Still Stabbin’ After All These Years

| Alex Kies |

A man stands in a white hallway, wearing a white t-shirt that is splattered with blood. Blood streaks down his cheeks. He is holding an ax, which is dangerously close to the camera.

Hey, Stop Stabbing Me! plays at the Trylon Cinema on August 17th. Visit for tickets and more information.

World historian Herman Schumacher graduates from college into a shot-on-video split-level nightmare. His family won’t return his calls, his old friends don’t like him anymore. He works, dressed in a shirt and tie, digging holes in the forest. His girlfriend might be cheating on him. Something is stealing his clothing. His roommates are acting stranger and stranger and disappearing almost as quickly as his clothes. Everyone he speaks to seems to be part of a shadowy cabal of Comparative Literature majors.

That was everything I knew about Hey, Stop Stabbing Me! when I blind-bought the jam-packed Intervision Blu-Ray a few years ago, and I was not disappointed. You will not be either. 

A grainy image of a man dressed in a white button down mowing over another man with a lawnmower. The injured man lays on the ground covered in blood. The men are outdoors, with a row of trees in the background.

What I didn’t know when that disc arrived in the mail is that it was shot in and around Minnesota by Patrick Casey and Josh Miller, the team that has since brought us the scripts for Sonic the Hedgehog, Sonic the Hedgehog 2, and Violent Night. So I was surprised when I saw St. Olaf’s sign in the opening shot, and even more surprised when I saw my buddy’s childhood home (wallpaper unmistakable) ten minutes later, and then the park next door immediately thereafter! 

Hey, Stop Stabbing Me! offers nostalgic and hometown appeal, overflowing with Bush-era hometown charm for Minnesotan viewers: John Randle jerseys, hand-me-down Clinton ‘92 shirts (“EDUCATION REFORM!”), Old Dutch Tortilla Chips, Zubaz, Ford vans, and extensive footage of since-developed Bloomington real estate.

Star/producer/writer Patrick Casey as Herman Schumacher and director/producer/writer Josh Miller shot Hey, Stop Stabbing Me! in their Bloomington childhood homes with their high school friends immediately after graduating from college.

Two men stand in a basement. A man wearing glasses is standing close to the camera; a rubber band is wrapped around his finger. The man behind him is shirtless and holding an axe.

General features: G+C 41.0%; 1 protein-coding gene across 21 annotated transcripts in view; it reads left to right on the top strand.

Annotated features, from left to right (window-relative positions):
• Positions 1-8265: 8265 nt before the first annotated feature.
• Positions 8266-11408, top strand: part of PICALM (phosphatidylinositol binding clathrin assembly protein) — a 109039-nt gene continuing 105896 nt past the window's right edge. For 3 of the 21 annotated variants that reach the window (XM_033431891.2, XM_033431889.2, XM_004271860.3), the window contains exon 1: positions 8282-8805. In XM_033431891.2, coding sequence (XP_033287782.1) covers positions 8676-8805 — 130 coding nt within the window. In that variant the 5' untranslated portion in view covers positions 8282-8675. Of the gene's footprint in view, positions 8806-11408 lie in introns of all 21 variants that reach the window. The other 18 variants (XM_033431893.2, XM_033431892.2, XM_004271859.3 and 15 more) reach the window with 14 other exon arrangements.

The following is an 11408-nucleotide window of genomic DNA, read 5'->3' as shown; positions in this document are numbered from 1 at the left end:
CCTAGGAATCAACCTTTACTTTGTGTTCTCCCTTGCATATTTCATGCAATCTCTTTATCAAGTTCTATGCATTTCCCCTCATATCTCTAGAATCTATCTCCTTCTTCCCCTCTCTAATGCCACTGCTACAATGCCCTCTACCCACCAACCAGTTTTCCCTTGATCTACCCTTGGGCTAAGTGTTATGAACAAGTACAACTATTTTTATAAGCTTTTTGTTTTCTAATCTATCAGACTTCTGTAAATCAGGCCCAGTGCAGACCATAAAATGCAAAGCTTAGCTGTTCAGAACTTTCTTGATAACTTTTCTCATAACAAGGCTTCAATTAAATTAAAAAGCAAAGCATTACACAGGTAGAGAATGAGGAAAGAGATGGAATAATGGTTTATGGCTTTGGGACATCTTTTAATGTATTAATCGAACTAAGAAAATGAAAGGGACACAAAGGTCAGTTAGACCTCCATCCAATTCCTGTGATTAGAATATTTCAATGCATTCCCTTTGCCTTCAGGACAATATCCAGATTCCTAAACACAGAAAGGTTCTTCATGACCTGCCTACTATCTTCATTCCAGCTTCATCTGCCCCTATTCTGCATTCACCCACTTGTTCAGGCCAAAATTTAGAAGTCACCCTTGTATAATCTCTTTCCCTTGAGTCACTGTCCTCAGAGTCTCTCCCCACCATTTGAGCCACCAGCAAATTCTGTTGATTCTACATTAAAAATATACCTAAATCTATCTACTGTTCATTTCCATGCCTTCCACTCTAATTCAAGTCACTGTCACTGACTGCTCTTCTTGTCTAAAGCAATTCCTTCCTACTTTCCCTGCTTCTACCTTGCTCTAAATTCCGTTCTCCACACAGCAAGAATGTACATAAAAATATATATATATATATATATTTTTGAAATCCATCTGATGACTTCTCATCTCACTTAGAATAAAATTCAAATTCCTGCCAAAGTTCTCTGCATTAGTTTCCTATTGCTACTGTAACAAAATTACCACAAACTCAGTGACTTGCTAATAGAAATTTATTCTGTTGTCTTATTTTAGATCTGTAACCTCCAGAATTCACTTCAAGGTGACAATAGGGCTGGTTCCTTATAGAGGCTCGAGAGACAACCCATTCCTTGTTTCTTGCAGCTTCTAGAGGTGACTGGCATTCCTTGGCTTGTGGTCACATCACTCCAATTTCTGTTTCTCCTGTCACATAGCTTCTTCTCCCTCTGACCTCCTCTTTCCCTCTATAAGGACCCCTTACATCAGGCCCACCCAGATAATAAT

One could hardly blame you for lowering your expectations for a horror comedy shot on miniDV with, by, and about teenagers. However, the most striking thing about Hey Stop Stabbing Me! is the professionalism across the board. Within their consumer-grade limitations, Miller finds some nice compositions and the editing is especially tight. The most notable strength is the writing. The genuinely funny jokes are considered and motivated; this isn’t mumblecore at all. The story is a bit all over the place but revolves around a series of tightly constructed setups and payoffs à la Shaun of the Dead. It doesn’t ask too much of its amateur cast, who shine in broad, sitcom performances. Maria A. Morales gives a particularly generous and fearless performance as Herman’s mysterious girlfriend Carrie, and Sean Hall gets to do quite a bit as the inept musical visionary Chartreuse. 

A young woman is lying tied up in yellow rope on train tracks.

Although almost every cast member was of driving age, there isn’t a capital-A adult in sight (except for someone’s mom visible reflected in windows in a couple of shots), giving Hey, Stop Stabbing Me! a delightful sophomoric charm that transcends local interest. 

There is one joke towards the end which speaks to its creator’s youth (again borne bravely by Maria A. Morales), but in general, Hey, Stop Stabbing Me! is a full-hearted romp. So much love for the material but more importantly between everyone involved radiates off the screen, you can’t help but smile with Miller and Casey.

Edited by Olga Tchepikova-Treon

Bookmark the permalink.

Comments are closed.